Candidates must stand as a party group of between four and six, or as a group, or groups, of independent candidates. Most voters can thus only vote for a group, and not for individual candidates, so most of Singapore’s MPs, although popularly elected, are no longer directly elected by the voters.
The electoral system for those MPs is a plurality winner-take-all system, like that used in 48 US States to elect a State’s slate of electors to be the members of the electoral college that elects the President and the Vice-President.
with the largest vote in the multi-member
Singapore constituency - even if that is not an
absolute majority of votes - wins all the seats in
that multi-member constituency.
There must be at least one candidate in each group nomination that is a member of a Malayan, Indian or other minority community by descent, to ensure that some MPs will be people from those communities, but those candidates need not be nominated by those communities, or even preferred by them to other candidates.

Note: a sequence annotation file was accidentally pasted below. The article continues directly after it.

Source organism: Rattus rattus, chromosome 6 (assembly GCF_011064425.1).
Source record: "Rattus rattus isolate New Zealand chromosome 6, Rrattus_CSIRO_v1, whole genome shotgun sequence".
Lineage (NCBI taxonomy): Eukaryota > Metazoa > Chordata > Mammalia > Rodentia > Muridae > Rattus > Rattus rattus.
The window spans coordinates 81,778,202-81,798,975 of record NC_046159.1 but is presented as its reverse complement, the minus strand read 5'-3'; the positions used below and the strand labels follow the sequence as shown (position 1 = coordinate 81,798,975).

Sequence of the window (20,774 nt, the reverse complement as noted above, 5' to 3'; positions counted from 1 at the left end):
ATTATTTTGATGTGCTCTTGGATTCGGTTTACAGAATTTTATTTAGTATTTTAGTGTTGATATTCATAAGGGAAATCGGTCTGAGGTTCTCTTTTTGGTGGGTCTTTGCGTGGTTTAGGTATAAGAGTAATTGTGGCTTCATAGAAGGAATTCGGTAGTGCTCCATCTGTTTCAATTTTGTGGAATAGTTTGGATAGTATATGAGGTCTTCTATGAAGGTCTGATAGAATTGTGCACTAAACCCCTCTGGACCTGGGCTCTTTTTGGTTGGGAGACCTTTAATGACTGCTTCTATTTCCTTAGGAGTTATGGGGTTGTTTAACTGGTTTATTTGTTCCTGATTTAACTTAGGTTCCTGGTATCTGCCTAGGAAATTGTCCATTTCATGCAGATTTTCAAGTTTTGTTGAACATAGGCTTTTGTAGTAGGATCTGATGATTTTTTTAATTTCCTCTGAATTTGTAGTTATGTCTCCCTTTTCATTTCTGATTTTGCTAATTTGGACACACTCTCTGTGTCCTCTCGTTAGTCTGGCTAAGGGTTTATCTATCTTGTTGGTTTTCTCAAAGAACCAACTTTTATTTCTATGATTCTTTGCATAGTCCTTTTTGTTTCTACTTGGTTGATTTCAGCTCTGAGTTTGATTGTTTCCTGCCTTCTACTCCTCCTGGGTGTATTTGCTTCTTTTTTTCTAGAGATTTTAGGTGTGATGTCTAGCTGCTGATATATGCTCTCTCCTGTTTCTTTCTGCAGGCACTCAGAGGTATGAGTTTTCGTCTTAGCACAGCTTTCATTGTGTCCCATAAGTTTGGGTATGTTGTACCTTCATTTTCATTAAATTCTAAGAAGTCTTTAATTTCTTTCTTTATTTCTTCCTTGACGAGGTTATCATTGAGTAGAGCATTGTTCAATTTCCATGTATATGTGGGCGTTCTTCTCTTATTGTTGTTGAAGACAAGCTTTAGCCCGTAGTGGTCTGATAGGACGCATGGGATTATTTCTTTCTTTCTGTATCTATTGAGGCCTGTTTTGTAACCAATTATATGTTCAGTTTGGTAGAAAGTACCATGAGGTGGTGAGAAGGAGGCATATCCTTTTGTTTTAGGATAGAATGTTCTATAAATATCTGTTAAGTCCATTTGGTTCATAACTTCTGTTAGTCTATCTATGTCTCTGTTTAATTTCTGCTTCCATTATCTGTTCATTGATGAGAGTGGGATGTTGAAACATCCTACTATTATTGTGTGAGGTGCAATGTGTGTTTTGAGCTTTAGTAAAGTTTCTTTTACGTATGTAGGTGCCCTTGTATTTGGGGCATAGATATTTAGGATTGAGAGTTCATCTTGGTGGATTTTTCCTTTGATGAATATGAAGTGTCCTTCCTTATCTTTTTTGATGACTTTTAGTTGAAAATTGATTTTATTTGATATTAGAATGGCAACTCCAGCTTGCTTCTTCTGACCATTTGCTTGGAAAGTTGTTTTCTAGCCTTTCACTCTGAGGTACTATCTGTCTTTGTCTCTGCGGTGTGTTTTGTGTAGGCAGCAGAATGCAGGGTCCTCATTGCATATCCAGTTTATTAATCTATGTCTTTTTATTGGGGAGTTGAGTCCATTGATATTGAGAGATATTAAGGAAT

That aspect is akin to concepts for gender quotas in some Australian party pre-selection rules for particular single-member electorates, where a candidate of the mandated gender must take precedence over those not of that gender.
The only majority community in Singapore is its community of Chinese descent, but there is a considerable number of minority communities.
Another reason given for this type of winner-take-all electoral system is that the larger electoral districts used need far fewer changes in electoral boundaries, which are relatively difficult with Singapore’s great extent of public housing in numerous flats in large high-rise buildings.